Before the Conference season we were promised the most sustained attack on Ed Miliband from Tory High Command. Leading Tory bloggers excitedly wrote that their self styled strategic genius George Osborne (it’s beyond me why they still rate this guy but hey ho) had deliberately kept the Tory attack dogs at bay but would be soon letting them off the leash.
Yet it’s an indication of the extent to which Ed Miliband’s one nation speech rattled the Tories, that far from us being ripped to shreds by Osborne it was the Tories who were forced to question their positioning as Cameron found himself having to move onto Ed’s terrain and rewrite his Party Conference speech. In the last few days Michael Gove devoted half his text of what was supposed to be a major speech on education to attacking Ed’s appropriation of one nation politic. Sadly for Mr Gove while the prose was beautifully written as one would expect from a journalist of his calibre, he failed to land a glove.
The Tory’s problem in trying to hit their target doesn’t surprise me.
As a young Labour researcher in the 2000s my job was to marshal the evidence and write dossiers showing how extreme and out of touch the Tory Parties of Hague, Duncan Smith and Howard had become. It was easy as pie. Every time our national leaders set them a trap they marched up and jumped right in. I can imagine similar dossiers were attempted by young Tory researchers and yet so far we have deftly side-stepped their elephant traps and doggedly refused to live up to the caricatures of Tory Head Office. It was easy for me ten years ago, it must be very frustrating for CCHQ today.
If I was writing those dossiers today I would have bags of evidence to draw upon. For all the rhetoric that was associated with Cameron’s modernisation project, their actions in government exposes them for what they really are. The vote green go blue slogans, the husky photos, the let sunshine rule the day catchphrases were nothing more than a bit of new gloss on the same old Tory policies. After two and a half years we’ve become ever more divided between those in work and out of work, between north and south, between the inner cities and rural communities. That’s why Ed Miliband’s call to rebuild one nation where everyone has a stake is so powerful.
In my Leicester South constituency youth unemployment in my inner city areas remains stubbornly high. When I tackled Cameron on this at PMQs earlier in the year he dismissed schemes such as the Future Job Fund as just creating ‘phoney’ jobs. Yet in Leicester I’ve met young people who were given a chance because of that scheme and are now lost because the government refuses to act in any meaningful way. Building one nation rightly involves a wholesale assault on youth unemployment.
It must also mean changing our banking culture. Leicester is a city of many small businesses many of whom feel Osborne’s credit easing schemes simply are not up to scratch. They have all heard the Osborne bluster on banking and they all know it fail to match what life for a small business owners is really like on the ground. We need, more than ever, a banking system that works for all our communities.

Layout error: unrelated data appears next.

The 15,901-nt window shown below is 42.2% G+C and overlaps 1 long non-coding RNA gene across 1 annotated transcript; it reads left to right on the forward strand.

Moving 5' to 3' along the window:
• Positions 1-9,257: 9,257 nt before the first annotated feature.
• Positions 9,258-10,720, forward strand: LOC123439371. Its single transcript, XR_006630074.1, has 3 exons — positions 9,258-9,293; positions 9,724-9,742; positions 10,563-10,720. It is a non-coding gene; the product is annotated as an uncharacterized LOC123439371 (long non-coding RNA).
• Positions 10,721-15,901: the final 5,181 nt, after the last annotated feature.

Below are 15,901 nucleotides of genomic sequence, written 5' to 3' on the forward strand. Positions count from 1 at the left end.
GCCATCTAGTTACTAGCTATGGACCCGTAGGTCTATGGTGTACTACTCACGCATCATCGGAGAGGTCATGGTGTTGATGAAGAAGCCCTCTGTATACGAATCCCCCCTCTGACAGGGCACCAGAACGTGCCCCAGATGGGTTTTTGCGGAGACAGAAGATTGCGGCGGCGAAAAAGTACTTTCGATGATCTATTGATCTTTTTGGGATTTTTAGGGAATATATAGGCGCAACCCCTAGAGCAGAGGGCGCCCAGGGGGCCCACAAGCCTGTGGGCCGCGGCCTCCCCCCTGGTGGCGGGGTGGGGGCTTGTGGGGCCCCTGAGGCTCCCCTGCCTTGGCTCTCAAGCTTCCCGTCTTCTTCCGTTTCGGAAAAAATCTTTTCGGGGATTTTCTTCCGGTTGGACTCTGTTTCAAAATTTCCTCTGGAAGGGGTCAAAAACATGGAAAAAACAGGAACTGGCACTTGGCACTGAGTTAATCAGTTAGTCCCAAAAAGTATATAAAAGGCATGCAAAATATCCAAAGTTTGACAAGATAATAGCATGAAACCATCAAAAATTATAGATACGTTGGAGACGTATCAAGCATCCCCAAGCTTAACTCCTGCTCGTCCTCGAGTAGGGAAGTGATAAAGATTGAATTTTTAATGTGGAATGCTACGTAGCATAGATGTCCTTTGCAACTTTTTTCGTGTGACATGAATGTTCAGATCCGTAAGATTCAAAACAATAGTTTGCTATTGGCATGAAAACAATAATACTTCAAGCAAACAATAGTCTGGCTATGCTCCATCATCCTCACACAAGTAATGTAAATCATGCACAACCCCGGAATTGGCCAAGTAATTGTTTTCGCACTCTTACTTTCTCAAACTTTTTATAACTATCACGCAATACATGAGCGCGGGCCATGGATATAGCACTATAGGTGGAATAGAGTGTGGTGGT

We also have to continue to change our party and select candidates from the broadest range of backgrounds. Of course I completely accept I need to tread with caution here – I was a political insider having worked as a Labour Party researcher and Special Advisor though no one can doubt the modest background of this son of a former Manchester barmaid. But we need to reach out and select more candidates from all walks of life especially those from manual backgrounds. What’s more the drive for more working class MPs should not mean just working class men. We all know that the battle of over all women shortlists has not been accepted in some CLPs so let’s make sure we have just as much emphasis on selecting working class women as working class men. And that means we shouldn’t let up on our commitment to all-women shortlists.
What has rattled Cameron and Gove most is that they know in their hearts that our commitment to building One Nation is a commitment the Tories cannot possibly hope to match. David Cameron’s choice has been to raise taxes on ordinary families in constituencies like Sherwood, Hastings, Pudsey and Bury North while handing millionaires a £40,000 tax cut.
David Cameron’s choice has been to allow youth unemployment to rise and do nothing to take on the banks. David Cameron’ choice has been to cut 15,000 police officers and force through a top down reorganisation of the NHS while sitting back and doing nothing about the reduction of 5,500 nurses.
But let’s not be under any illusions. Just because they aren’t currently landing blows doesn’t mean they will stop punching. Indeed the well informed James Forsyth tells us the Tories are to start coming after us even more.
We must never forget that David Cameron first cut his political teeth a young Tory staffer on the 1992 election campaign. He will want the 2015 election to be a rerun of that 92 campaign. The truth is David Cameron and George Osborne cannot run on their own record so their election strategy will be one of sustained attack. It is why Ed Balls is right not to offer hostages to fortune in the form of spending commitments that can be picked apart in two years time.
So as we move into the second half of the Parliament lets steal ourselves for a vicious assault from Cameron and Osborne. But we need not be cowered by such attacks. In response we need to continue to remind people that a Prime Minister who attacks our public services, increase taxes on ordinary families and hands millionaires a £40,000 tax cut cannot possibly build the one nation Britain that we need.
Jon Ashworth is an Opposition Whip and the MP for Leicester South